The TFSA is turning 10: As contributed by Jeffrey Gregory

and the contribution limit just rose to $6,000. It’s the perfect time to take a fresh look at the features of this tax-efficient investment vehicle that Canadians are using more than ever.

In March 2008, when the federal finance minister at that time, the late Jim Flaherty, tabled his budget, it included a surprise for Canadian taxpayers: effective the following year, there would be a new vehicle for sheltering their savings from taxes: the TFSA, or tax-free savings account.

Ten years later, statistics show that the TFSA is both very popular and still under-used.

Two pie charts show that there were 13,473,200 TFSA holders in Canada in 2016. However, 41.9% did not make a TFSA contribution and only 10.32% maximized their contributions. These figures come from Statistics Canada.

The TFSA in 5 points

But what exactly is a TFSA? Here is a five-point summary.


  • 1. What is a TFSA?
    A TFSA is a savings account that exempts the holder from paying any taxes on the account’s investment income, whether interest, dividends or capital gains. The savings are tax-sheltered as they grow, and withdrawals are also tax-exempt.


  • 2. How is a TFSA different from an RRSP?
    A registered retirement savings plan (RRSP) also allows savings to grow in a tax-sheltered environment. However, the two vehicles have different rules, as summarized in the following table. As well, a TFSA allows the investor to make withdrawals and then recontribute the same amounts the following year. An RRSP, on the other hand, imposes a hefty withholding tax on pre-retirement withdrawals unless they are made under the first-time home-buyers’ plan.



Table summarizing the five main differences between the TFSA and the RRSP. The first point is eligibility. For the TFSA, you must be a citizen aged 18 or over. For the RRSP, you must have earned income. The second point gives contribution limits. The limit for the TFSA is $6,000 as of 2019, and for the RRSP is 18% of the previous year’s earned income. The third point shows that contribution room can be carried forward from year to year in both cases. The fourth point notes whether contributions are deductible. No for the TFSA; yes for the RRSP. The fifth and last point looks at whether withdrawals are taxable. No for the TFSA; yes for the RRSP.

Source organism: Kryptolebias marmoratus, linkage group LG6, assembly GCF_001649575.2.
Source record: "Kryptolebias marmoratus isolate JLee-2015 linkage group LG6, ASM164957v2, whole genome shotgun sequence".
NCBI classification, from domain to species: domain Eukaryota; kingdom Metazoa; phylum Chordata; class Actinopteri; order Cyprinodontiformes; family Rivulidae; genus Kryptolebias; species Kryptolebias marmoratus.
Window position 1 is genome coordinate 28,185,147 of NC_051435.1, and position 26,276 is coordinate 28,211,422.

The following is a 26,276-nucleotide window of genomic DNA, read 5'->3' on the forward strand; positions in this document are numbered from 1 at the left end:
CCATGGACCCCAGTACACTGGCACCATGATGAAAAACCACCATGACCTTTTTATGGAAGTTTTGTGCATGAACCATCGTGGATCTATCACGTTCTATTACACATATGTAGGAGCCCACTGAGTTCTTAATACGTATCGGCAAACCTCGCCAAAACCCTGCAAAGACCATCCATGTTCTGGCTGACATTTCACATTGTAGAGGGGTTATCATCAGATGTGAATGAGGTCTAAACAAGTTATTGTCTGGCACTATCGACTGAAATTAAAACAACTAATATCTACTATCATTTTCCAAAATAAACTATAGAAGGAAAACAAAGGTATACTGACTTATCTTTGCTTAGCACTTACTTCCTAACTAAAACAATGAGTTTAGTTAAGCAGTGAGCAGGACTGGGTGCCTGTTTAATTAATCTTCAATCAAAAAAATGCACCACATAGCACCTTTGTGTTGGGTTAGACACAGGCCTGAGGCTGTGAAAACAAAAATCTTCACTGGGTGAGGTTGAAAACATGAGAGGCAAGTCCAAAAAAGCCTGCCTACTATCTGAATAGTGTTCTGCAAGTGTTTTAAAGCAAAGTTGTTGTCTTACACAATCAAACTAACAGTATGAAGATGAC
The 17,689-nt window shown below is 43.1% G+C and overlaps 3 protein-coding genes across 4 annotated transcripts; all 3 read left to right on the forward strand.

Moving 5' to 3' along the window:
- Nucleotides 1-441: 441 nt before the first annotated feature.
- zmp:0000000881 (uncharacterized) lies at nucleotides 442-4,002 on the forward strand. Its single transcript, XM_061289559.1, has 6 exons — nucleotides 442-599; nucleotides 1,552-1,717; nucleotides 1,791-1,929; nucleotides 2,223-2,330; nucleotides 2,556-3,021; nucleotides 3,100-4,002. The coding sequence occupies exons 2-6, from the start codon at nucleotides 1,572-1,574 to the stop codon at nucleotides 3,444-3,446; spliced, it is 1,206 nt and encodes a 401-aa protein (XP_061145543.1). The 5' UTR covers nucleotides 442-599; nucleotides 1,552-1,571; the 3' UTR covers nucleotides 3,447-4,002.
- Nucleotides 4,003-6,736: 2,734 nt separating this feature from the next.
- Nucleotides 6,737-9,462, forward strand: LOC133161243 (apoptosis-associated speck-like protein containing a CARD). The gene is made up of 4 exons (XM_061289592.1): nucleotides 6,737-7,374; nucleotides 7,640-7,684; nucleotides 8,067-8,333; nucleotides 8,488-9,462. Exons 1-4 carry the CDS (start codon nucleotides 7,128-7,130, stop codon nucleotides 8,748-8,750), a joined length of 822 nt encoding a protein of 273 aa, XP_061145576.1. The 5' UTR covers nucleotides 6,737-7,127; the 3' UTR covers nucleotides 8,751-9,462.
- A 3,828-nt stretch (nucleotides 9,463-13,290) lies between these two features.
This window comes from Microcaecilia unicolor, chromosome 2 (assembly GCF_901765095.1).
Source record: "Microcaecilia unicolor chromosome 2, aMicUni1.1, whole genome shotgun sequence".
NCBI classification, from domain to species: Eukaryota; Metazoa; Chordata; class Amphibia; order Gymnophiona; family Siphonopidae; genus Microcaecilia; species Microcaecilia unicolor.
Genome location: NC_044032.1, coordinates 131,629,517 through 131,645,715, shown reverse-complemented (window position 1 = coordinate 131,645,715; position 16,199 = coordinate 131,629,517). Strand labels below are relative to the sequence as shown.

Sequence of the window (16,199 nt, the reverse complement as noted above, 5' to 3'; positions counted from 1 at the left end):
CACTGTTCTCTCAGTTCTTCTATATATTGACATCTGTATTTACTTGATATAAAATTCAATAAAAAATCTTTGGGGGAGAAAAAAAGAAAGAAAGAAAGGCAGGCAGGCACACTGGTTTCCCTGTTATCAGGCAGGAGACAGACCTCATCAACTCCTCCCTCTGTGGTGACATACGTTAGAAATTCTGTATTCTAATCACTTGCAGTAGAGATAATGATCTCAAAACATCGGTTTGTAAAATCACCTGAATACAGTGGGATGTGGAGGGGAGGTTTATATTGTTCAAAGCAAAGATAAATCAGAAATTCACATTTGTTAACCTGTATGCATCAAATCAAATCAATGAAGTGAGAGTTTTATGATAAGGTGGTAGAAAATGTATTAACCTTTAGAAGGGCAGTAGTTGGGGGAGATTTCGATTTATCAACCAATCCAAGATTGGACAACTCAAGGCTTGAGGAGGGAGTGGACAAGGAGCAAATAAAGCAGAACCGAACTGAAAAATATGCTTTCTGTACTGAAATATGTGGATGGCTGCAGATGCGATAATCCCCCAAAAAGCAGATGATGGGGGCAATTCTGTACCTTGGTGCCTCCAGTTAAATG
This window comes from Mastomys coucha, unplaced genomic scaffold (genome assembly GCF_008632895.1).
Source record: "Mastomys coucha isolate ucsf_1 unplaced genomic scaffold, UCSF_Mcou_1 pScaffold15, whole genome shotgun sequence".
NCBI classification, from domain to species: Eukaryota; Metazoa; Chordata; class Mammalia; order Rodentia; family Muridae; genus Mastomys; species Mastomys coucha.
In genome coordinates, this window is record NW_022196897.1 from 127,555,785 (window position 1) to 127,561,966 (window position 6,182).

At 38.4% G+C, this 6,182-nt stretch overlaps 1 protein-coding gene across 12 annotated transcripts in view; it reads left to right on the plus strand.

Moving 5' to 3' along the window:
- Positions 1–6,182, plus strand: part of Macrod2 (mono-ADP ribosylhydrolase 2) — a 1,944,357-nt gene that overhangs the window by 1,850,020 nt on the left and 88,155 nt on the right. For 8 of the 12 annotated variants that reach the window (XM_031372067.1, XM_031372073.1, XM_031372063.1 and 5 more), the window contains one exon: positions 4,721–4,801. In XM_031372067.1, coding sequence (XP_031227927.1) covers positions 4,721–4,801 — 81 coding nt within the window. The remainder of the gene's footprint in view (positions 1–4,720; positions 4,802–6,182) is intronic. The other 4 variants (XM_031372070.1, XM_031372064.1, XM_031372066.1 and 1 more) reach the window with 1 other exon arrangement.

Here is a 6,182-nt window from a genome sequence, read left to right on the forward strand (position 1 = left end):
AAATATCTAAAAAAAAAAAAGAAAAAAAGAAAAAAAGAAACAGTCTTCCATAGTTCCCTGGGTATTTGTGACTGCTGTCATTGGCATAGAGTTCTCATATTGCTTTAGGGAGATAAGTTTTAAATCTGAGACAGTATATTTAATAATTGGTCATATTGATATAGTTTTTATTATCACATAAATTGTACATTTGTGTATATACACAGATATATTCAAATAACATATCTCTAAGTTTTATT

• 3. How much can be invested in a TFSA?
    Annual TFSA contribution limits are the same for every citizen aged 18 and over. Since the inception of the plan, they have varied from $5,000 to $10,000 per year, and were set at $6,000 as of January 1, 2019.
    Because TFSA contribution room can be carried forward, the total you are entitled to invest depends on when you turned 18. If you were already 18 in 2009, you are allowed to contribute a grand total of $63,500. Otherwise, use the following table to calculate your contribution room, or consult your personal account on the Canada Revenue Agency website.



Table showing the annual TFSA contribution room. From 2009 to 2012, it was $5,000. In 2012 and 2013, it was $5,500. In 2015, it was $10,000. From 2016 to 2018, it was back down to $5,500. Finally, for 2019, it is $6,000.


  • 4. How do withdrawals work?
    All or part of any contribution may be withdrawn starting in the year following the year it was deposited. As well, each withdrawal frees up an equivalent amount of contribution room in the year following the year it was made. In other words, contribution room is never lost: any amount you withdraw is added to your contribution room for the following year.


  • 5. What to watch out for
    The TFSA is subject to stiff tax penalties of 1% per month for any amounts in excess of the available contribution room. So it could be important to pay attention to the timing of withdrawals and contributions: recontributing too soon after making a withdrawal might produce an excess contribution.


Strategies for leveraging TFSA use

  • For high-income individuals
    A TFSA could be very useful if you have maximized your RRSP contributions. Essentially, it provides a way of tax-sheltering an additional amount of up to $63,500.
  • For individuals who expect their income to rise
    Some people who anticipate that their income will be considerably higher in future years prefer to put money into a TFSA and allow their RRSP contribution room to accumulate. Once their income has grown, they use amounts from the TFSA to make RRSP contributions, which may result in a more substantial tax deduction than if they had made RRSP contributions when their income was lower.
  • TFSA and RESP
    Lastly, if you would like to save for your children’s future post-secondary education, you would probably favour an RESP due to the significant grants associated with it. However, since RESPs have contribution limits, a TFSA can also be used to help reach to this goal.

To round out this overview and obtain personalized advice about using the TFSA, consult your mutual fund representative or financial security advisor.


The following sources were used to prepare this article:

Actualis,Federal Budget: The new TFSA… and the rest”, March 2008.
Calcul Conversion,RRSP contribution limit calculator for 2019 on 2018 income”.
Government of Canada,Tax-Free Savings Account statistics”, 2018 ; “The Tax-Free Savings Account” ; “TFSA: Contributions” ; “Contributions, withdrawals and transfers” ;
Les affaires,REER ou CELI ? Conseils et astuces”.
Question Retraite, Cotiser à un REER ou à un CELI ?” ; “Régime enregistré d’épargne-études (REEE)”.

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